Simu Liu wondered if his MCU character Shang-Chi would wear Air Jordans, but eventually realized that wearing them made the hero identifiable.
Still aware of his status as the first Asian-American actor to headline a Marvel Cinematic Universe film, Shang-Chi and the legend of the ten rings Star Simu Liu balked at one aspect of the main character’s costume design – his sneakers.
Liu said in an interview with Reverse, “I remember watching the first comedic performances of him and thinking to myself, ‘Well, that’s offensive. “I wrote it right away.” The movie offered Shang-Chi modern clothes and shoes, but Liu was not completely satisfied with the type of shoes. “I struggled with that initially. I remember trying on the costume and thinking, ‘Is he the first superhero to wear running shoes? … He should be wearing combat boots or something. “I didn’t see him as they saw him.”
In the movie, Shang-Chi sports black Air Jordan Access high top sneakers with red trims and a white sole, shoes that are neither rare nor high-end. Ultimately, Liu liked this aspect. “At the start of production, I was like, ‘Oh, this is really great.’ This makes it accessible, “he said.
Not all heroes wear combat boots – Quicksilver had Adidas sneakers in Avengers: Age of Ultron – but Shang-Chi from the original Kung Fu Master the comic was almost always barefoot. Her usual outfit was red karate gi with a blue belt and gold piping on the tunic and the cuffs of the sleeves and pants, topped with a red headband and silver suspenders. Over time, his look has evolved to make him strongly resemble action star Bruce Lee, frequently including shirtless. Subsequent interpretations of Shang-Chi had him adopt red jumpsuits or black leather jackets and sport a huge dragon tattoo; his current look in the comics wears him in a red tunic with gold dragon scale armor and green pants.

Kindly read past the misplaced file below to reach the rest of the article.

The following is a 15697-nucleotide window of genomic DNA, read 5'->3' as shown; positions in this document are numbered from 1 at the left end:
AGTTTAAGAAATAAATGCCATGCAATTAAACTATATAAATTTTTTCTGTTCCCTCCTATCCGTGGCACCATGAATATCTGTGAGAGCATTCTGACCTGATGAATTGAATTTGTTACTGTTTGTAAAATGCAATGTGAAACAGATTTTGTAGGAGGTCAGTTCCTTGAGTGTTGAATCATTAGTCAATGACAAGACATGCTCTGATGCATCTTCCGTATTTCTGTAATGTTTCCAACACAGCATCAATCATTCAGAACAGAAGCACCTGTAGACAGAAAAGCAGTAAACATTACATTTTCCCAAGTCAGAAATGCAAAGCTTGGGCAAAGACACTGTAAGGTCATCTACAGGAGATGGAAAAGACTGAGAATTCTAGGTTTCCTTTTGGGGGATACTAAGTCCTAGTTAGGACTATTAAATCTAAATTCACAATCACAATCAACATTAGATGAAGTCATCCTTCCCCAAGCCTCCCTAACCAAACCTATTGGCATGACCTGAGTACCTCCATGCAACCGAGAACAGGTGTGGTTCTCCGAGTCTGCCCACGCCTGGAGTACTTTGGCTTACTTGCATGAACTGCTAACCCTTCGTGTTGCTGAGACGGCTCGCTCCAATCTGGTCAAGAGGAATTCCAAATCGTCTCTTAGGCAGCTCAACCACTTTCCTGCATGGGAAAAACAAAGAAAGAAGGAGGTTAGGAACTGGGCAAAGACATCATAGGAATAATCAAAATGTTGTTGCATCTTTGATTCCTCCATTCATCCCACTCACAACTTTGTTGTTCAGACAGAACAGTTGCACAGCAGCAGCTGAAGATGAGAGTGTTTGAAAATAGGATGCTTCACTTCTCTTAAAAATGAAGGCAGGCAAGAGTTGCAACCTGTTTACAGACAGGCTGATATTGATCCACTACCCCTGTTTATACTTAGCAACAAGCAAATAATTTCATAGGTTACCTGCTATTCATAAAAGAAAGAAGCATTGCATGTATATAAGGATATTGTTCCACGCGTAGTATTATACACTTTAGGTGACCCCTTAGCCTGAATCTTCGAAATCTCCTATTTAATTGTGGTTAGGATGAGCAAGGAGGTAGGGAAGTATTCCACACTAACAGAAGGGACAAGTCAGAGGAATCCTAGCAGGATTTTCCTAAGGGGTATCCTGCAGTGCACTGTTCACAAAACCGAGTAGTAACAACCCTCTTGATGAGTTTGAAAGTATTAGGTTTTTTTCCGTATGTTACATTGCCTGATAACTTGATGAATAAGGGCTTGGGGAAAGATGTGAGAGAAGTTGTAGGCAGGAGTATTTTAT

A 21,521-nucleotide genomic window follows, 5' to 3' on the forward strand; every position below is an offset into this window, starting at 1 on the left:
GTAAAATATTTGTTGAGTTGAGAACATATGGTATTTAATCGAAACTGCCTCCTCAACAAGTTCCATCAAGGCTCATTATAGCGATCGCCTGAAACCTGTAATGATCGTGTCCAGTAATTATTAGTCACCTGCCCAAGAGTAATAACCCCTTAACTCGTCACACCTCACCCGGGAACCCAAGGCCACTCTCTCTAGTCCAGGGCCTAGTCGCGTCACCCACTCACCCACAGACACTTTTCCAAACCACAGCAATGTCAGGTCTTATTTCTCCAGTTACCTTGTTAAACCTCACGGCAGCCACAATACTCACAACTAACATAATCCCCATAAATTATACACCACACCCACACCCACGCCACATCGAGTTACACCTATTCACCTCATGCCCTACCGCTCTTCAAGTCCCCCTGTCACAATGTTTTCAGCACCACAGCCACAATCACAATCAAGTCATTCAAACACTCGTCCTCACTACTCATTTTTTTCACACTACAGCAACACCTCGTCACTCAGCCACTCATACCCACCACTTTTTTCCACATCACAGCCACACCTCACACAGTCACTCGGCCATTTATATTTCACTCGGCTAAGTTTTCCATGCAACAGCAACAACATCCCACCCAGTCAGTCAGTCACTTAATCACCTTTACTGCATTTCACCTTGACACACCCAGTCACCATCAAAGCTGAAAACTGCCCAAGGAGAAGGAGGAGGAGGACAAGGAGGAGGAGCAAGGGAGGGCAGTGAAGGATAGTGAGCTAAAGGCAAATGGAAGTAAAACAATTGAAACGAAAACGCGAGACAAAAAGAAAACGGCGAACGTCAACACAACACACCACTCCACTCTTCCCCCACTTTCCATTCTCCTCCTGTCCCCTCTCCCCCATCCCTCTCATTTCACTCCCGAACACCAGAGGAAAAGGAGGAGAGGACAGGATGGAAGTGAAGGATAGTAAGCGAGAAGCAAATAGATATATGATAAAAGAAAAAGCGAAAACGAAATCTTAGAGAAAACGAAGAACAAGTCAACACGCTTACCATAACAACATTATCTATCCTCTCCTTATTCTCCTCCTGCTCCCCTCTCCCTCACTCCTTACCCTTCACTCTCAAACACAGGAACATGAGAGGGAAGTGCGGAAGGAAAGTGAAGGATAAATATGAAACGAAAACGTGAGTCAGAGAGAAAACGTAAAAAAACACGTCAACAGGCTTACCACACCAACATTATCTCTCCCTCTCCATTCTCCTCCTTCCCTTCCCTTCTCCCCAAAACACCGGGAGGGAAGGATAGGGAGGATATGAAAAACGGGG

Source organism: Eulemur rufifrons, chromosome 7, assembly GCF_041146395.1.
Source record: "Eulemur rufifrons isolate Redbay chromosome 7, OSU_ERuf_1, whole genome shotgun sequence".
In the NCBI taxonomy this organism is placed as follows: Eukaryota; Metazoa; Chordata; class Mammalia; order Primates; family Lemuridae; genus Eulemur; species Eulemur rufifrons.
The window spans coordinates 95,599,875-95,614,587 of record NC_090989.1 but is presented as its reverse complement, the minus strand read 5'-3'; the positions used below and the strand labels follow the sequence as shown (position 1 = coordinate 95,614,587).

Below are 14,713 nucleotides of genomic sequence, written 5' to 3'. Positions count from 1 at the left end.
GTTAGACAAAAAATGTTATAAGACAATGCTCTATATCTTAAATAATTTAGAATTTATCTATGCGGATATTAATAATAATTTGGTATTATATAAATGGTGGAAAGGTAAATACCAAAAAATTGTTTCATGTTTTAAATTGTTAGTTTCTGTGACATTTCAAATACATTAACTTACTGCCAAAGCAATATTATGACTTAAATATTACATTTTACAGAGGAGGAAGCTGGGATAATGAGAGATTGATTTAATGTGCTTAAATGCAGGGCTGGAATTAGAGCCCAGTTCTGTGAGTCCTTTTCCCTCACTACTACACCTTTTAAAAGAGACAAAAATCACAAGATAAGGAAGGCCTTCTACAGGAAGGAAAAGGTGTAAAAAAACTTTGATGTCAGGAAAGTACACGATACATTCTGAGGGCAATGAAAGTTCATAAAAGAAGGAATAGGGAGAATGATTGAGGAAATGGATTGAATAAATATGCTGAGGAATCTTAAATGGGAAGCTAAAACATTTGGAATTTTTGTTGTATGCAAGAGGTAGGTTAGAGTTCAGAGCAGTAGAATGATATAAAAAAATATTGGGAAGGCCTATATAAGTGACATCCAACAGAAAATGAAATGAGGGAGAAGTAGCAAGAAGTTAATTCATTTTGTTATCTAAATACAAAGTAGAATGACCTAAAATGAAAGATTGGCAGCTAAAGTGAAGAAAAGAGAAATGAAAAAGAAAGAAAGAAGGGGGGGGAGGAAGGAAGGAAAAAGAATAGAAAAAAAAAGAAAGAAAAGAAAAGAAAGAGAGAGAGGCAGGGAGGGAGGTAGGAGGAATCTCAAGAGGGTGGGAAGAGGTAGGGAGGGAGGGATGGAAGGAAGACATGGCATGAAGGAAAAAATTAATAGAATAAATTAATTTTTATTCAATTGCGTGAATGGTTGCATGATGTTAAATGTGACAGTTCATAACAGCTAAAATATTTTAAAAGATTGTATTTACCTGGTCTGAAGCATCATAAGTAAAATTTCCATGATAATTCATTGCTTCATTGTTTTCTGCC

MCU concept designer Andy Park said, “There was no mandate to keep the Bruce Lee thing,” as he worked on dozens of designs for the film version of Shang-Chi. “I made explorations that didn’t even think of comics, but of ancient Chinese culture with very westernized, very urban looks.” Park said he incorporated sneakers into the mix to reflect Shang-Chi’s development as a man with roots in ancient Chinese lore who was careful to blend in after moving to the West, though. that he didn’t stipulate that the shoes had to be Jordans.
Liu said, “I think the most revolutionary thing we did with our film was to represent a human being, an Asian American, who was in three dimensions.”
Shang-Chi and the Legend of the Ten Rings is currently airing on Disney +.
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